Prelude to a legend: Riccardo Muti in Chicago

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(c) Todd Rosenberg

Riccardo Muti has made an auspicious beginning as music director of the Chicago Symphony. 

 

With the maestro’s illness-plagued start now receding into a footnote, Riccardo Muti’s music directorship of the Chicago Symphony Orchestra is swiftly blossoming into something special. The level of music-making I’ve witnessed in recent weeks, at Orchestra Hall in Chicago and at Carnegie Hall in New York, points to a singular meeting of minds, a rapport between conductor and orchestra that is fundamentally creative, at once artistic and intellectual.

At age 69, Muti has nothing to prove musically but everything to give, and he appears visibly eager to share his broad mastery with a burnished ensemble whose sense of rank reflects historical associations with the likes of Sir Georg Solti and Fritz Reiner. All the early evidence suggests the Muti-CSO era will stand besides those others in the orchestra’s storied annals.

The wider musical world will soon experience this remarkable union first-hand when Muti leads the orchestra on their first tour of Europe together late this summer. In something of a test flight, Muti conducted the CSO in three different programs at Carnegie Hall in mid-April that drew ecstatic responses from sold-out houses. When Muti walked onto the Carnegie stage opening night, to lead a concert version of Verdi’s “Otello,” the audience erupted in a hero’s welcome. Here was the conductor the New York Philharmonic only too publicly sought but did not land. More significant, and even more demonstrative, was the ovation that followed the performance. In support of a solid cast of solo voices and its own fine chorus, Muti’s orchestra reproduced that colorful and minutely expressive Verdian canvas in exquisite detail and unbounded passion.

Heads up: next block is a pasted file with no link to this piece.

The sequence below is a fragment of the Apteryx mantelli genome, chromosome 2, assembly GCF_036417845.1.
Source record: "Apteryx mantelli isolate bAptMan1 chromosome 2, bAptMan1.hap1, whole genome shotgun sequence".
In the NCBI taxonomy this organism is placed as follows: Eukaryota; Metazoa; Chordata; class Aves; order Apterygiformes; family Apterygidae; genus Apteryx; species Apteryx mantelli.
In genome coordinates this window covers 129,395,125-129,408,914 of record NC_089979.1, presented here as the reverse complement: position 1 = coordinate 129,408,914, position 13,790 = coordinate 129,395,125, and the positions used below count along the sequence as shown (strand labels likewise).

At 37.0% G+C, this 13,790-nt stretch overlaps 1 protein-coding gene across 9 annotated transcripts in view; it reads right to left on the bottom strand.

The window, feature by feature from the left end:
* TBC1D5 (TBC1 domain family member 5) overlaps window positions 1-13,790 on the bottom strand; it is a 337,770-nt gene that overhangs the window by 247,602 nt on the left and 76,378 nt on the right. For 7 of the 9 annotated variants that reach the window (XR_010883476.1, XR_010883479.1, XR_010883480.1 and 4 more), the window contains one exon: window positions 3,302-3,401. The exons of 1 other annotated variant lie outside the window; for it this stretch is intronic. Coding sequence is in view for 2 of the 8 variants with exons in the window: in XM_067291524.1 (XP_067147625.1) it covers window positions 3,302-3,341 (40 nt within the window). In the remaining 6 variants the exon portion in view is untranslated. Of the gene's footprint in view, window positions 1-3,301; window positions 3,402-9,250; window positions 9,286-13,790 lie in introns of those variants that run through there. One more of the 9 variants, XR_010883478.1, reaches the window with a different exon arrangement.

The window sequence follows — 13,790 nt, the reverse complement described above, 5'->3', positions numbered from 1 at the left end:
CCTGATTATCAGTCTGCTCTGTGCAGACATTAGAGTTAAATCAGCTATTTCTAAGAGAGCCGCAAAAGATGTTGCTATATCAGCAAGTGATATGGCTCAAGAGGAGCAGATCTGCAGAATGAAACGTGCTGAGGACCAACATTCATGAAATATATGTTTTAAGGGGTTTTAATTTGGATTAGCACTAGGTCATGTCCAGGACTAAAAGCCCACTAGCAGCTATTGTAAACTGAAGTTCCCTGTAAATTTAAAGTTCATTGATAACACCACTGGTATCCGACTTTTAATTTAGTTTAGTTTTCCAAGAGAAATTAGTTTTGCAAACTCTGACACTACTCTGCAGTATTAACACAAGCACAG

The narrative freedom that Muti gives the CSO was evident again when the orchestra returned to its own house in May to play Strauss’ “Death and Transfiguration” and a suite compiled from Prokofiev’s “Romeo and Juliet.” The heady contrast between rapture and finesse in the Strauss was answered by brilliance and tenderness in the Prokofiev. Both works gloried in the completeness of the CSO sound: the finely contoured strings, the elegance of the wind choir, the controlled power of the brass department.

While Muti’s guiding hand is always there, and he can be quite animated, he never appears self-indulgent, never over-conducts. How naturally the CSO responds was clear from the start, notably in a program of Haydn and Mozart under the new music director played in October 2010, before Muti’s health problems arose. In those stylish, poised performances, the merest flick of that baton drew pin-point shafts of musical light. There is much light to come in Chicago.